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Addressing Tobacco in Managed Care: Results of the 2002 Survey
  • Published Date:
    Sep 15 2004
  • Source:
    Prev Chronic Dis. 2004; 1(4).
Filetype[PDF - 336.86 KB]


Details:
  • Description:
    Introduction

    In the United States, tobacco use is the leading preventable cause of death and disease. The health and cost consequences of tobacco dependence have made treatment and prevention of tobacco use a key priority among multiple stakeholders, including health plans, insurers, providers, employers, and policymakers. In 2002, the third survey of tobacco control practices and policies in health plans was conducted by America's Health Insurance Plans' technical assistance office as part of the Addressing Tobacco in Managed Care (ATMC) program.

    Methods

    The ATMC survey was conducted in the spring of 2002 via mail, e-mail, and fax. A 19-item survey instrument was developed and pilot-tested. Of the 19 items, 12 were the same as in previous years, four were modified to collect more detailed data on areas of key interest, and three were added to gain information about strategies to promote smoking cessation. The sample for the survey was drawn from the 687 plans listed in the national directory of member and nonmember health plans in America's Health Insurance Plans.

    Results

    Of the 246 plans in the sample, 152 plans (62%) representing more than 43.5 million health maintenance organization members completed the survey. Results show that health plans are using evidence-based programs and clinical guidelines to address tobacco use. Compared to ATMC survey data collected in 1997 and 2000, the 2002 ATMC survey results indicate that more health plans are providing full coverage for first-line pharmacotherapies and telephone counseling for smoking cessation. Plans have also shown improvement in their ability to identify at least some members who smoke. Similarly, a greater percentage of plans are employing strategies to address smoking cessation during the postpartum period to prevent smoking relapse and during pediatric visits to reduce or eliminate children's exposure to environmental tobacco smoke.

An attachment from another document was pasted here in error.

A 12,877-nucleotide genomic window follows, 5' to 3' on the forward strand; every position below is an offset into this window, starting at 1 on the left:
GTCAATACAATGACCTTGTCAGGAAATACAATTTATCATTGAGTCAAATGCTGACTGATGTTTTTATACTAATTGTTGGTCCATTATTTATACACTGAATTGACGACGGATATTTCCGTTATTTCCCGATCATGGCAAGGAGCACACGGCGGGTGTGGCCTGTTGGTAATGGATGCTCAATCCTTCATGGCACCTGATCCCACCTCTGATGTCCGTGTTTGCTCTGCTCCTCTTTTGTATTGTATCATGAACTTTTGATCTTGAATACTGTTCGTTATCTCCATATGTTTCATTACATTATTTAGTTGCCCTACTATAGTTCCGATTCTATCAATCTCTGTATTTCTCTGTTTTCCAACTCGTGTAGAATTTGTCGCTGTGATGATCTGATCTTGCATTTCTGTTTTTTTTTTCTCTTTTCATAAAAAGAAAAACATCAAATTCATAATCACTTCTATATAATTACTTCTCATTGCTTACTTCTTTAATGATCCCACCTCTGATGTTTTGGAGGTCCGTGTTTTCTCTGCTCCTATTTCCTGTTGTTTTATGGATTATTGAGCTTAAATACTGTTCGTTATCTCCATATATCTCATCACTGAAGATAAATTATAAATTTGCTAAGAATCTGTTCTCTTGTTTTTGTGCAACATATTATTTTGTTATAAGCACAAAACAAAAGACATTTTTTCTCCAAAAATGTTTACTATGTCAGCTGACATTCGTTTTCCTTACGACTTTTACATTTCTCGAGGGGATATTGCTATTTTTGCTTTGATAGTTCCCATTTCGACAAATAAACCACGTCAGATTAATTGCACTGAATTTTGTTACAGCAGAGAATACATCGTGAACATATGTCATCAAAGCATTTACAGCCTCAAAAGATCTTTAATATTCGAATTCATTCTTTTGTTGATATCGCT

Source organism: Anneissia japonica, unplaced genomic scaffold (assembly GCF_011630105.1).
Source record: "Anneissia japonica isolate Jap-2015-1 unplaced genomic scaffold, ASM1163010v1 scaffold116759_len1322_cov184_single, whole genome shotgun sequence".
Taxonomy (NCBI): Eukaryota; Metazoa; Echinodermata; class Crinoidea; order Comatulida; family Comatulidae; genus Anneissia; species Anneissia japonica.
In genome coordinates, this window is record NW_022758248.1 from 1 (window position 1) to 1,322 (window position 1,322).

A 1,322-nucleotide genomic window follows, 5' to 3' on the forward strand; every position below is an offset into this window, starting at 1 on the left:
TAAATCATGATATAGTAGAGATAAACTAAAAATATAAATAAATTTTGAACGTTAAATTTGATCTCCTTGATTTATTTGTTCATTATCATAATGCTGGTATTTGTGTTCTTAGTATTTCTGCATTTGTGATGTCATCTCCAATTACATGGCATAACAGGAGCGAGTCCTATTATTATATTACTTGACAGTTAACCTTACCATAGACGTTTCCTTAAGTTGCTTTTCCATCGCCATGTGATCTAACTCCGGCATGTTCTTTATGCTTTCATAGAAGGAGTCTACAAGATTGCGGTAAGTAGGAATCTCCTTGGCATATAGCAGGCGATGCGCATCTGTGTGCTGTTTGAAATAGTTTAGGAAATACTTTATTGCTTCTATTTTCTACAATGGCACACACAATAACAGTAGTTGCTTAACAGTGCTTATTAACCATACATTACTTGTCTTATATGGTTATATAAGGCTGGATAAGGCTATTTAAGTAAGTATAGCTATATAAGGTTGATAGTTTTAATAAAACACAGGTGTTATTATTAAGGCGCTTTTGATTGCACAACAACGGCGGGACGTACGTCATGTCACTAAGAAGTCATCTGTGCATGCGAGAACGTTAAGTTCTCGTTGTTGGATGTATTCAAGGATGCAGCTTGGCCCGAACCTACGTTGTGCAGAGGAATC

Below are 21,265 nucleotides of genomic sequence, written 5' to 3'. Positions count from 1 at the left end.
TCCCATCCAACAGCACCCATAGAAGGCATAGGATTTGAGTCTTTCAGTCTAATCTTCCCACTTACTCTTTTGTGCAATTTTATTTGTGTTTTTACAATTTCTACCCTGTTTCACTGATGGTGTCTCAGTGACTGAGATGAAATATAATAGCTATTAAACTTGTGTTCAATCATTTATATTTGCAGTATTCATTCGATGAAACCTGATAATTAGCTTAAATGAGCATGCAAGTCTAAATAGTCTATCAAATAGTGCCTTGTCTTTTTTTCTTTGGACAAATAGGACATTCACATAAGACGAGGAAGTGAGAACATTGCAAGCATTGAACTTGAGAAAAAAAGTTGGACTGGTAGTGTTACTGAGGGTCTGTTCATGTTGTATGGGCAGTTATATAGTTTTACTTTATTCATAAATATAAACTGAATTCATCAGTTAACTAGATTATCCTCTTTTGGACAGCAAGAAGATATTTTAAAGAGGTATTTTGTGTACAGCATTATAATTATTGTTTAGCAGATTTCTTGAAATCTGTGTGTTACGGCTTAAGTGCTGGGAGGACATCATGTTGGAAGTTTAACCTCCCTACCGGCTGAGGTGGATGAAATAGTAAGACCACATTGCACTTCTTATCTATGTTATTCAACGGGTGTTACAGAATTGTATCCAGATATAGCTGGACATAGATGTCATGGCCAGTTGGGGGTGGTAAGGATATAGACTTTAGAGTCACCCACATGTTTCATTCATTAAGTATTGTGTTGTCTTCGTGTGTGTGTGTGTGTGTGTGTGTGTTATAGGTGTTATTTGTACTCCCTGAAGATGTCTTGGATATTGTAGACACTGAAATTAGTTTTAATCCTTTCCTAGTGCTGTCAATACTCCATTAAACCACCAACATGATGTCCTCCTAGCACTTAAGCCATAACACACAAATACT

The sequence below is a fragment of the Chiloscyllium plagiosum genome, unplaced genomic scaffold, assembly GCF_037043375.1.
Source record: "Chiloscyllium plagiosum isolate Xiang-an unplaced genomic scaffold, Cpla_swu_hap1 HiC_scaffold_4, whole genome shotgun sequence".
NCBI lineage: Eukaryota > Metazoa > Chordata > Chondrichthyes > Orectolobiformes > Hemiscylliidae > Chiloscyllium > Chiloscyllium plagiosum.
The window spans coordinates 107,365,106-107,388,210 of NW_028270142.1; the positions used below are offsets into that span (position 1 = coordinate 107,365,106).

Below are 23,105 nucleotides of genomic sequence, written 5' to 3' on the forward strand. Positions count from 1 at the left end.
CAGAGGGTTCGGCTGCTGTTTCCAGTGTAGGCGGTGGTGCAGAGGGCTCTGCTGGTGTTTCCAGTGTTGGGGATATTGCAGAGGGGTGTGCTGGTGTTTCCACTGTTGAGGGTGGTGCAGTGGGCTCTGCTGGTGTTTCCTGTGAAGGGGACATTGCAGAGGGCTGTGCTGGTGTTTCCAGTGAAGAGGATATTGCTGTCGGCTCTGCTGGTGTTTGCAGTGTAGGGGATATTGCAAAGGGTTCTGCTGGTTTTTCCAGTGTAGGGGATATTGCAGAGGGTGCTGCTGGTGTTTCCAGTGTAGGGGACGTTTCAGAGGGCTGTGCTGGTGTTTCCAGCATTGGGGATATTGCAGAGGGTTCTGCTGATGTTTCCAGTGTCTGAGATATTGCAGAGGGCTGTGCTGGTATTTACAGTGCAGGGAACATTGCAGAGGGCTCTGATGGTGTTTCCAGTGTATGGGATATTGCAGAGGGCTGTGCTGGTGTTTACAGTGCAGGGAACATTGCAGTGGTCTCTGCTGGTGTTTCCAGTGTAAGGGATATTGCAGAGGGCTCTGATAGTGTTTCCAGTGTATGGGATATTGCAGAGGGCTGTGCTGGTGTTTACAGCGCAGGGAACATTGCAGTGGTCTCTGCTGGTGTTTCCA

Conclusion

    The results of the 2002 ATMC survey reflect both tremendous accomplishments and important opportunities for health plans to collaborate in tobacco control efforts. With appropriate support, analytical tools, and resources, it is likely that health plans, clinicians, providers, and consumers will continue to evolve in their efforts to reduce the negative consequences of tobacco use.

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